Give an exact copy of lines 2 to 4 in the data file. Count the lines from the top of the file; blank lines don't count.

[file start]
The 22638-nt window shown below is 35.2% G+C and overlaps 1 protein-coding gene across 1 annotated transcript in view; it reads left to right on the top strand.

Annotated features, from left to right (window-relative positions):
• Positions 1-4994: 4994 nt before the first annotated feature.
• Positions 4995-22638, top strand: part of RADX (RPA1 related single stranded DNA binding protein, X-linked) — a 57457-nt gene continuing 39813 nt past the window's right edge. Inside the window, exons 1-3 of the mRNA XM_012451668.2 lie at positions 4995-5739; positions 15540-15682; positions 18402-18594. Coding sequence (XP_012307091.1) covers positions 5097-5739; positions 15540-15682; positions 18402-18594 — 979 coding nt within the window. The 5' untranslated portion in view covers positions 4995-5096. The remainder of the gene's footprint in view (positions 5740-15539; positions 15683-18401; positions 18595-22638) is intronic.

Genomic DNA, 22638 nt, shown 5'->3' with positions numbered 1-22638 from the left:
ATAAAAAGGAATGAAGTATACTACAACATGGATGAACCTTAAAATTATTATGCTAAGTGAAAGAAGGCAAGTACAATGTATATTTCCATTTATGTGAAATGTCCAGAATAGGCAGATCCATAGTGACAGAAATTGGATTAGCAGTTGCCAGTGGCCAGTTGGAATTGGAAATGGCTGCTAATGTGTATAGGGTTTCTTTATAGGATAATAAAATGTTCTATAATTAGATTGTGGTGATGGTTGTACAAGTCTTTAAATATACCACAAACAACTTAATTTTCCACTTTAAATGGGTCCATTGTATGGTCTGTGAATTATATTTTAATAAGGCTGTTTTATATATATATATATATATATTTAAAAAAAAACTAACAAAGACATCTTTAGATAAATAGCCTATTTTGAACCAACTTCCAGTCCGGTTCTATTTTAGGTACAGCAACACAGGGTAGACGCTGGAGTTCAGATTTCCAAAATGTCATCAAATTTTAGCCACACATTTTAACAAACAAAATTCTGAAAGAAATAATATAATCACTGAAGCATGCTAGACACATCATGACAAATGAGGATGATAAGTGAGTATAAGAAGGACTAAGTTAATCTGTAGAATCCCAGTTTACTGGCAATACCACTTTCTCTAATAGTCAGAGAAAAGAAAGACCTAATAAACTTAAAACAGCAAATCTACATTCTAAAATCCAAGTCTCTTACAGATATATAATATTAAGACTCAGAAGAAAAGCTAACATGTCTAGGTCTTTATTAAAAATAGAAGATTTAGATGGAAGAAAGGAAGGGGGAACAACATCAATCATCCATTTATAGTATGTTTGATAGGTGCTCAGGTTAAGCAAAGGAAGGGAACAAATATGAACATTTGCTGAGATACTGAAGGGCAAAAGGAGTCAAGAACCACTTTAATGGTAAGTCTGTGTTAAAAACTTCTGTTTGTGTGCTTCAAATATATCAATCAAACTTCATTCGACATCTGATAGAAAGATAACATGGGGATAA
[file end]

Annotated features, from left to right (window-relative positions):
• Positions 1-4994: 4994 nt before the first annotated feature.
• Positions 4995-22638, top strand: part of RADX (RPA1 related single stranded DNA binding protein, X-linked) — a 57457-nt gene continuing 39813 nt past the window's right edge. Inside the window, exons 1-3 of the mRNA XM_012451668.2 lie at positions 4995-5739; positions 15540-15682; positions 18402-18594. Coding sequence (XP_012307091.1) covers positions 5097-5739; positions 15540-15682; positions 18402-18594 — 979 coding nt within the window. The 5' untranslated portion in view covers positions 4995-5096. The remainder of the gene's footprint in view (positions 5740-15539; positions 15683-18401; positions 18595-22638) is intronic.